I joined a bunch of local Aboriginal kids who had brought eggs, and we threw them with wild joy at One Nation members as they arrived. Crowds of anti-racist protesters circled the building. We stood in front of the doors and turned away – with hoots, chants and whistles – would-be attendees. They quickly got back into their vehicles and sped off in undignified haste.
As a result of the two failed meetings, it became impossible for One Nation to establish a foothold in the area.
From then on, rowdy, impolite demonstrations dogged Hanson whenever she attempted to establish branches. Protests also disrupted One Nation meetings in Ipswich, Bendigo, Dandenong, Hawthorn, Adelaide and Perth. The constant public opposition – involving thousands in large confrontational actions – played a vital role in preventing Hansonism from becoming a mass movement. One Nation members couldn’t meet easily and therefore couldn’t organise.
Direct action was complemented by other successful grassroots organising, aided by a larger Left than we have today. Activists leafleted, held stalls in malls and shopping centres, plastered cities and suburbs with posters and collected thousands of signatures on petitions. The High School Students against Hanson network mobilised hundreds in school walkouts and demonstrations. The protest song ‘I Don’t Like It’, by satirical act Pauline Pantsdown, proved so popular it went to number ten on the Aria charts. In late 1996, a variety of community groups, including the Victorian Trades Hall, held a demonstration of 50,000 people. This kind of mobilisation was made possible in Victoria by the history of a comparatively left-wing trade union movement, which wanted to challenge the effects of racism on the state’s highly multicultural workforce.
Such social ferment began to isolate Hanson and her supporters. It also accentuated the interpersonal tensions within One Nation, which imploded in an embarrassing mess – an outcome encouraged by the Liberals. After a successful 1998 state election campaign in which One Nation electorally threatened the Liberal National Party, Tony Abbott spearheaded a legal campaign that saw Hanson and one of her senior advisers, David Ettridge, sentenced to three years’ imprisonment for electoral fraud. Hanson only served eleven weeks, but the die was cast. In a few short years, Hanson seemed to have been relegated to the sidelines of Australian politics, only reappearing as a feathered, menacing grin on Dancing with the Stars (following her return from England, where – much to her disappointment – she had discovered Asian people also lived).
Twenty years after her first election to parliament, we are again facing the menace of Hansonism. In the intervening years, however, many of Hanson’s policies and positions have gone mainstream. Temporary protection visas, turning refugees away at sea, offshore detention – things that are now our daily reality seemed outlandish back then. Also normalised is the Northern Territory intervention, which in the past decade has seen armed personnel invade Aboriginal communities, children facing mandatory sentencing for minor crimes and the introduction of a 1950s-style rations system for Centrelink recipients.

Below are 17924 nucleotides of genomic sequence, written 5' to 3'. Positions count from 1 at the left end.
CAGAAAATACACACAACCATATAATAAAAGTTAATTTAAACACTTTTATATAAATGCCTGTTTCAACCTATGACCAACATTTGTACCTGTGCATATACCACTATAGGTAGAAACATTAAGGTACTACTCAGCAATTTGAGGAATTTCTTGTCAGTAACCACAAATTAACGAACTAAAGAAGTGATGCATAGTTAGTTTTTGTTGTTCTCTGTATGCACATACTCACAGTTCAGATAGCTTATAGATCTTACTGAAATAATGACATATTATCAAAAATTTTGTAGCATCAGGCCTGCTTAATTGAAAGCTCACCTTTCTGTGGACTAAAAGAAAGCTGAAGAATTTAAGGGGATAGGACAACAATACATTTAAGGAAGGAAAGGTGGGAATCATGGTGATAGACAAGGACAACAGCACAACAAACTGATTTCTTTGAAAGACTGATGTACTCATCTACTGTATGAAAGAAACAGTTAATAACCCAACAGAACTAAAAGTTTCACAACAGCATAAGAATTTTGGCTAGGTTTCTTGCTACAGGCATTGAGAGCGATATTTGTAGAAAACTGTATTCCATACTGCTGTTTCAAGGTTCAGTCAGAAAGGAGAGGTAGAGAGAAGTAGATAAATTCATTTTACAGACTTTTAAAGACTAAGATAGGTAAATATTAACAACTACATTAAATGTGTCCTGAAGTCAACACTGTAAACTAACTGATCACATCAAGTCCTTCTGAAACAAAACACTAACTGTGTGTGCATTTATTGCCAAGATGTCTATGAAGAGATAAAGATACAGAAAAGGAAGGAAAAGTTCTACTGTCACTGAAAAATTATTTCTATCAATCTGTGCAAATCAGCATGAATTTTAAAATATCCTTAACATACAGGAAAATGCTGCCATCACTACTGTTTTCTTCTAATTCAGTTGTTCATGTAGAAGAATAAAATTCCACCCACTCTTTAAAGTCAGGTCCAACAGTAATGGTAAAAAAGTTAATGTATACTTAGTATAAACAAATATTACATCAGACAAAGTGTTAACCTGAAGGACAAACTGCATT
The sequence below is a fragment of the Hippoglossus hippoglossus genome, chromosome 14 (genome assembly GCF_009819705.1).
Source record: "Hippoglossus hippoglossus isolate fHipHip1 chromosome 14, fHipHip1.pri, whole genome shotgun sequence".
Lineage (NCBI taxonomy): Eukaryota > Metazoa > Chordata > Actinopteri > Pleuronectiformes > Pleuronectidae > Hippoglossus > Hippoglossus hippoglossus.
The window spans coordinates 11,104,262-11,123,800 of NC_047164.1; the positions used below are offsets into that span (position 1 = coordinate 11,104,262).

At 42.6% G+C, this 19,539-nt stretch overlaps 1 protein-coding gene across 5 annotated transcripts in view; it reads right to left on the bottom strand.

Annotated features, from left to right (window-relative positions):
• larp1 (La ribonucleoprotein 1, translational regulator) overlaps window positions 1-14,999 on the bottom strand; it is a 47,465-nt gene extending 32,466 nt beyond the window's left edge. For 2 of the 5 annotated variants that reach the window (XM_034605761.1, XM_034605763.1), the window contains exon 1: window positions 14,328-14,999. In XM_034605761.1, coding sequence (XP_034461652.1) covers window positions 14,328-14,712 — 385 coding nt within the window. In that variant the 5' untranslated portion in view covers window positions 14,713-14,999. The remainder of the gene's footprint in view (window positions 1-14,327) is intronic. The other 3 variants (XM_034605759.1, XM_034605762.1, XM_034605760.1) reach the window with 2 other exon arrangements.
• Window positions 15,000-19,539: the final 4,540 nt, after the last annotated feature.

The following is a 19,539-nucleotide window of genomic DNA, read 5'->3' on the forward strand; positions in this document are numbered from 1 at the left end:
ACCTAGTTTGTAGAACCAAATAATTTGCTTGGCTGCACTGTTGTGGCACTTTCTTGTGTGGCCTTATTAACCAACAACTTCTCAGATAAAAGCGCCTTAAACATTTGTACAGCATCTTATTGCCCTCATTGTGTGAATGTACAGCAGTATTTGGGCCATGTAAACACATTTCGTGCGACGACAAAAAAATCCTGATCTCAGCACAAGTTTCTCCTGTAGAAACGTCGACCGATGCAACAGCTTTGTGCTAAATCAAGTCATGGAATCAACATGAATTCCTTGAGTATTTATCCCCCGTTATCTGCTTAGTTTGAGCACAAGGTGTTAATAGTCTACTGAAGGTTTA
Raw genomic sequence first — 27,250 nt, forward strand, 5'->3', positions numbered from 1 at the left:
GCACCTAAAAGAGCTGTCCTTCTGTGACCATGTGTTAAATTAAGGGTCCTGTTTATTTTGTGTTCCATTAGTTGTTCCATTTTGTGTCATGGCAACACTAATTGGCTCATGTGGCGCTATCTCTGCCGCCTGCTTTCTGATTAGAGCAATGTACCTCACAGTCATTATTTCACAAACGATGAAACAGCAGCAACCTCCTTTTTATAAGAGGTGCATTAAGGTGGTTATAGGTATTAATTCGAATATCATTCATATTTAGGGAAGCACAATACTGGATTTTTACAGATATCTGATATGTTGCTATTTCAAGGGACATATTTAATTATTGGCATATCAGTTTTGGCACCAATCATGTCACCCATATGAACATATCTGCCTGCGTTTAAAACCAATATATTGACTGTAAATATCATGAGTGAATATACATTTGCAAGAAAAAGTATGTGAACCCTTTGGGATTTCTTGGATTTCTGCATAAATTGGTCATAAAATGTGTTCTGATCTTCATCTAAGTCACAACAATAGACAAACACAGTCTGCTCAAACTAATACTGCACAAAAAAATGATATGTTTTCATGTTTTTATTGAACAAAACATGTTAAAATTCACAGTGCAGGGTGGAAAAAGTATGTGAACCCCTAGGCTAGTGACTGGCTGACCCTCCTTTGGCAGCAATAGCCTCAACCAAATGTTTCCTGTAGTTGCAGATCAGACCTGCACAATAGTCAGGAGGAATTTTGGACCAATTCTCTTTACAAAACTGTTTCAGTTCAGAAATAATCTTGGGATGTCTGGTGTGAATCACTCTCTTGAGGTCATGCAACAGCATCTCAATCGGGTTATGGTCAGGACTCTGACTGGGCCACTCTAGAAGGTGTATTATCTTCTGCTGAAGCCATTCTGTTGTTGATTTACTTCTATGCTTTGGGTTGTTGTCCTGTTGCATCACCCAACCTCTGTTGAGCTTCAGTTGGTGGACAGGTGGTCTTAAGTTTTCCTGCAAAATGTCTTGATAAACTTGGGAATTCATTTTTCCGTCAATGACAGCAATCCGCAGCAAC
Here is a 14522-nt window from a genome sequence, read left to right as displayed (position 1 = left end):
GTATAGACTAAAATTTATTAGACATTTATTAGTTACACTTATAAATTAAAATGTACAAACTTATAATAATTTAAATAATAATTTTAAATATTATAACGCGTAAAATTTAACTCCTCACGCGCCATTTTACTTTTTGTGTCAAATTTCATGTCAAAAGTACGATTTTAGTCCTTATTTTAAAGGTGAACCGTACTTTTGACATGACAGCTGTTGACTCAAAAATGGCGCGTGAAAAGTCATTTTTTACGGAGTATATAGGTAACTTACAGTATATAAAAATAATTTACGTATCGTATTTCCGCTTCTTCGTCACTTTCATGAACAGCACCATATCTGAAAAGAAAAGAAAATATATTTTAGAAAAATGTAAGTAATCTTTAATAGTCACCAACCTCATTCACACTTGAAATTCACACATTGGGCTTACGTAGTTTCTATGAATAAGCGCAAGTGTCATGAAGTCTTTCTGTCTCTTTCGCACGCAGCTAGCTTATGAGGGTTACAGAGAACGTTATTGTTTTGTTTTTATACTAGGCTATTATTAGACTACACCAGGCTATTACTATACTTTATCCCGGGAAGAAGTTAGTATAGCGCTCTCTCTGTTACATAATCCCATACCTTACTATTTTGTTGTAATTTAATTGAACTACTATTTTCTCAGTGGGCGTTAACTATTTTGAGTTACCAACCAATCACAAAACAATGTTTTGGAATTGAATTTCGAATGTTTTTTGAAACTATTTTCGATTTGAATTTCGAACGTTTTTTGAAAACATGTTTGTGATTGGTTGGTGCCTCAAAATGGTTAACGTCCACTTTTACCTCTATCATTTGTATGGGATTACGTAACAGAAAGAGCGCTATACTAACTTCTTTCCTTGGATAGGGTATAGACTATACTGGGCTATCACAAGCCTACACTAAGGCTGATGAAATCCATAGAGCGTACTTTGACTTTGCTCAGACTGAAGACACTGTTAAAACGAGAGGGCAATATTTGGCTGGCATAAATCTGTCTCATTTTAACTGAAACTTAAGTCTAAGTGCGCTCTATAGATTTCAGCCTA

Hanson’s fixations have shifted too. Her Islamophobia indicates her capacity to recognise the zeitgeist and move with it.
Before, Hanson seemed more of a soloist; now she is part of an Islamophobic chorus. Since the September 11 terrorist attacks, Islamophobia has become one of the key ideological weapons of Western governments. The vilification of Muslims and the association of Islam with extremism and terrorism have been vital in establishing a rationale for the military invasions in Afghanistan, Iraq and now Syria. They have also played an important role in slowly but surely curtailing civil liberties domestically. The passing of anti-terror laws by Liberal and Labor governments has undermined many legal tenets once considered inviolable: habeas corpus, presumption of innocence and the right to legal representation, for example. There is also bipartisan consensus that the ‘Muslim problem’ must be tackled.
From 11 September 2001 to the fall of the Howard government, the federal parliament enacted forty-eight anti-terror laws – with Labor supporting the overwhelming majority of them. Their modus operandi was – and still is – to use the threat of ‘Muslim terror’ to usher through significant attacks on civil liberties. More recently, Bill Shorten supported George Brandis’ proposal to indefinitely detain those convicted of terror offences. Indeed, Shorten went further, suggesting the families of those convicted of terror offences ought to be investigated.